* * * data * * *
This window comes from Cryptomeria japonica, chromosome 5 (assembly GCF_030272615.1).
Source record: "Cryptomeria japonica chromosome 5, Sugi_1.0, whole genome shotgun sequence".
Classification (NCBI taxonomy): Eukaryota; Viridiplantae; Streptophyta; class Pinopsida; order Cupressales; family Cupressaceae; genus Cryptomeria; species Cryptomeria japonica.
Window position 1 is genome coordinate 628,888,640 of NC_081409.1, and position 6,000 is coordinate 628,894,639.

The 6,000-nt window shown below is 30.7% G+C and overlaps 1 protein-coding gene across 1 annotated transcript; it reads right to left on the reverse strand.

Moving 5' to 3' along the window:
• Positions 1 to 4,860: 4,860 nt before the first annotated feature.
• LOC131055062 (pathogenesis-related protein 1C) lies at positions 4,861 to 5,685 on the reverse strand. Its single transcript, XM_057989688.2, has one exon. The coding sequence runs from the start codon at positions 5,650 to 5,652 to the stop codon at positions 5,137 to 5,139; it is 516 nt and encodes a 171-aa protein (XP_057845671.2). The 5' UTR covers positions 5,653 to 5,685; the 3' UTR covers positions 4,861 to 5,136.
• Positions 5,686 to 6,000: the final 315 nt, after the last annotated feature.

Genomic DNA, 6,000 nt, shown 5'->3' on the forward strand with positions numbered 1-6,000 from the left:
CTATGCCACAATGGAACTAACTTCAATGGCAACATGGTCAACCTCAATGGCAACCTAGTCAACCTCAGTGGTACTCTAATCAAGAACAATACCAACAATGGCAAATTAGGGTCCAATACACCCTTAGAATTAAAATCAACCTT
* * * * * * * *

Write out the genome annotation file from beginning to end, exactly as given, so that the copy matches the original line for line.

This window comes from Cryptomeria japonica, chromosome 5 (assembly GCF_030272615.1).
Source record: "Cryptomeria japonica chromosome 5, Sugi_1.0, whole genome shotgun sequence".
Classification (NCBI taxonomy): Eukaryota; Viridiplantae; Streptophyta; class Pinopsida; order Cupressales; family Cupressaceae; genus Cryptomeria; species Cryptomeria japonica.
Window position 1 is genome coordinate 628,888,640 of NC_081409.1, and position 6,000 is coordinate 628,894,639.

The 6,000-nt window shown below is 30.7% G+C and overlaps 1 protein-coding gene across 1 annotated transcript; it reads right to left on the reverse strand.

Moving 5' to 3' along the window:
• Positions 1 to 4,860: 4,860 nt before the first annotated feature.
• LOC131055062 (pathogenesis-related protein 1C) lies at positions 4,861 to 5,685 on the reverse strand. Its single transcript, XM_057989688.2, has one exon. The coding sequence runs from the start codon at positions 5,650 to 5,652 to the stop codon at positions 5,137 to 5,139; it is 516 nt and encodes a 171-aa protein (XP_057845671.2). The 5' UTR covers positions 5,653 to 5,685; the 3' UTR covers positions 4,861 to 5,136.
• Positions 5,686 to 6,000: the final 315 nt, after the last annotated feature.

Genomic DNA, 6,000 nt, shown 5'->3' on the forward strand with positions numbered 1-6,000 from the left:
CTATGCCACAATGGAACTAACTTCAATGGCAACATGGTCAACCTCAATGGCAACCTAGTCAACCTCAGTGGTACTCTAATCAAGAACAATACCAACAATGGCAAATTAGGGTCCAATACACCCTTAGAATTAAAATCAACCTT